A preliminary hearing, which is held at district court, is often the starting point for any criminal case. At the preliminary hearing, the Magisterial District Justice determines if there is enough evidence for a case to be held up to the Court of Common Pleas. Often, it appears as if a trial is happening, but it is not. The preliminary hearing does not determine if someone is innocent or guilty, but rather if there is enough evidence for the case to go to trial.
There are various outcomes that can occur at a preliminary hearing. The result may be the charges are dismissed, the charges are held up to the Court of Common Pleas as result of a hearing or a waiver, or a summary deal could occur.
The Chargers are Held
The charges may be held up to the Court of Common Pleas, if the district attorney satisfies their burden during a preliminary hearing. The defense will get an opportunity to cross-examine witnesses, examine limited evidence, and argue for the case to be dropped. The defense does not have as many rights as they do at a trial. Thus, they are limited in questions they can ask because they may be deemed to be not relevant (for the purposes of a preliminary hearing), they go to discovery, etc. The limited scope and the low level of proof the district attorney has to satisfy, makes it hard for a defense attorney to get a case dismissed at the end of a hearing.
A dismissal occurs at a preliminary hearing when the Magisterial District Justice finds that the Commonwealth has not satisfied their burden of proof, and the charges are dismissed. However, unlike at a trial, double jeopardy does not apply. If the charges are dismissed, the District Attorney may refile the same charges. Although the charges cannot be refiled unlimitedly, the charges may be refiled a couple times after the first dismissal. Further, A district attorney may withdraw all or some of the charges at a preliminary hearing.
The defendant may choose to waive all of his/her charges up to the Court of Common Pleas. A waiver occurs when the defense feels as if there is not a substantial reason to hold a hearing or intends to apply for a diversionary court.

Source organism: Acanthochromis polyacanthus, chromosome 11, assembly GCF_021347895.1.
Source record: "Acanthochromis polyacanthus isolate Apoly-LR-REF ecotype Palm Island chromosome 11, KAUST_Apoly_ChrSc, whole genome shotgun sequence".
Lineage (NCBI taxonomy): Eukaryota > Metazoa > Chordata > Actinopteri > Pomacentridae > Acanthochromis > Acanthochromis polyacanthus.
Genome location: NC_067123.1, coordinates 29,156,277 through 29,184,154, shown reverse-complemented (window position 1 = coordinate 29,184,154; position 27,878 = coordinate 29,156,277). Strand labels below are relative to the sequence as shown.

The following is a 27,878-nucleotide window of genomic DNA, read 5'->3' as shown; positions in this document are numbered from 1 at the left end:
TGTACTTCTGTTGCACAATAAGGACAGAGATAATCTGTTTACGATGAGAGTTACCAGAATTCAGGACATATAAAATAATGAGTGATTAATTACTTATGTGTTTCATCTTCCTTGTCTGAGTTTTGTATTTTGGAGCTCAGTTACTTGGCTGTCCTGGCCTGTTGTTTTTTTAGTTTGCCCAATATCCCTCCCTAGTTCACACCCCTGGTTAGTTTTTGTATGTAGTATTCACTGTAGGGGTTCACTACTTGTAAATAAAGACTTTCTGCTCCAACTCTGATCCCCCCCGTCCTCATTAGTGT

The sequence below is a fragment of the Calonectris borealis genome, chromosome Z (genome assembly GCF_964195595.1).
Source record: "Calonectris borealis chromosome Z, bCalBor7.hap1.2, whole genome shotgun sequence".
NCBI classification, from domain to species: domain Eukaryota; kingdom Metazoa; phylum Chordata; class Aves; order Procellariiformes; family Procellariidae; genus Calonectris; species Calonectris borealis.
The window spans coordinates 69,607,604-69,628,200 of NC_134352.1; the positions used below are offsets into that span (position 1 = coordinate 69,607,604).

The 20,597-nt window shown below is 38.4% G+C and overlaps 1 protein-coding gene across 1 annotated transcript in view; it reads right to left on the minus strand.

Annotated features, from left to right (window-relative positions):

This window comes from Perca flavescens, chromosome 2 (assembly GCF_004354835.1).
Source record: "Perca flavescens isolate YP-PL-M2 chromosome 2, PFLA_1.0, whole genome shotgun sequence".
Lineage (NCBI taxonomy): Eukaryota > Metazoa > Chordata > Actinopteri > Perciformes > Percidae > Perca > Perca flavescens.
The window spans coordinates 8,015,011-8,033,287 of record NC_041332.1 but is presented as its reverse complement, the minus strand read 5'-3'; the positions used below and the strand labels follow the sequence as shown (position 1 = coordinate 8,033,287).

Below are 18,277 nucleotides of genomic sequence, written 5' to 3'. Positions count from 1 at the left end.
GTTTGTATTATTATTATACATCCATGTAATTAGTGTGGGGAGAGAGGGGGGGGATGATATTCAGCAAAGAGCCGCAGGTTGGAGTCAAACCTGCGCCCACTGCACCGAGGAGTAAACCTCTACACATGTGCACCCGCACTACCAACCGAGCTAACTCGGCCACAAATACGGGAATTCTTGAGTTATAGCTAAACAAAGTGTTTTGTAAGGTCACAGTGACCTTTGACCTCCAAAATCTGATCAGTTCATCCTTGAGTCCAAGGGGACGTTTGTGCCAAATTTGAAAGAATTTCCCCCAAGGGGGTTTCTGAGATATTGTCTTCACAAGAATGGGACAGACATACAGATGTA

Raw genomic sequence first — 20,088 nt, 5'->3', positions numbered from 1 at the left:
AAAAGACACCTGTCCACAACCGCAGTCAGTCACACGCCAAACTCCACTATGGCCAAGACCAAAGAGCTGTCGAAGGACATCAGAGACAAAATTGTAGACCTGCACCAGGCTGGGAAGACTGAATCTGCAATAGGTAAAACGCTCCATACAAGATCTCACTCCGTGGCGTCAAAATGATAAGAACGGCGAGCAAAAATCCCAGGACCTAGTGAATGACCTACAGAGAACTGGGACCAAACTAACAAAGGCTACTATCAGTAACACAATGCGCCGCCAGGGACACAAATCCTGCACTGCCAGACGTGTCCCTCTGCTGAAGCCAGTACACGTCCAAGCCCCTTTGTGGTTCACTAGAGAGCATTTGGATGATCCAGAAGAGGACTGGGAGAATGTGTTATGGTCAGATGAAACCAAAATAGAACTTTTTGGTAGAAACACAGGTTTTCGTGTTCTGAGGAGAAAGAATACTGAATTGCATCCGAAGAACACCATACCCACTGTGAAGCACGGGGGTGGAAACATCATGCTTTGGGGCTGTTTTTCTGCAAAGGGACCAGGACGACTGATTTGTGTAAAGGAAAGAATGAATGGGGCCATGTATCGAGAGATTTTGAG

Waiver with Applications
A defendant may waive a preliminary hearing to apply to a diversionary court. For example, in Chester County, a defendant may apply for the ARD (Accelerated Rehabilitative Disposition) program, or veterans, drug, recovery, or mental health court. The district attorney will not admit a defendant into any of these courts if the defendant held a preliminary hearing.
The district attorney may offer a defendant a summary plea at the preliminary hearing. This allows for the defendant’s misdemeanor/felony charges to be withdrawn and the defendant would plead to a summary offense and pay fines and costs. This would prevent the case from going to the Court of Common Pleas, and the case would end that day.
The district attorney may find the defendant is a candidate for a summary plea, as stated above, but may require additional conditions. A summary agreement, for a certain amount of days is written (typically 90 days), and the defendant would have that amount of days to fulfill all requirements. If the defendant satisfies all the requirements, he/she will plea to a summary offense. Some examples of additional requirements are: anger management classes, community service, alcohol/ drug treatment, restitution, domestic violence classes, etc.
Burden of Proof
At the preliminary hearing, if the case actually goes to a hearing, the district attorney has to prove a primia facie case. What this entails is, the district attorney must prove: 1) that more likely than not a crime has occurred and 2) that the defendant was the one who more likely than not committed the crime. It is a low level of proof and is extremely lower than proof beyond a reasonable. The district attorney must also show that the case happened in the court’s jurisdiction and the elements of the crimes.
The defense and the district attorney have an opportunity to modify bail. If bail was not set, the Magisterial District Justice will set bail. Common forms of bail include ROR (released on you own recognizance) which means that the court trusts the defendant to appear at all court hearings, and it does not impose any financial burden. Unsecured bail sets a money amount the defendant will have to pay if he/she fails to appear at court. A bail with monetary conditions can be imposed, which requires the defendant to pay to stay in the community.
How We Can Help
Having a strong defense attorney is vital at a preliminary hearing. The lawyers at the Law of Office of Vincent J. Caputo will fight to get you the best deal at the preliminary hearing. We will make sure you are aware of your rights and will steer your case in the best direction. It is easy to make a wrong step at a preliminary hearing, and to lose opportunities that you may have had. If you or a loved one has an upcoming preliminary hearing, call the Law Office of Vincent J. Caputo to arrange your free consultation today.
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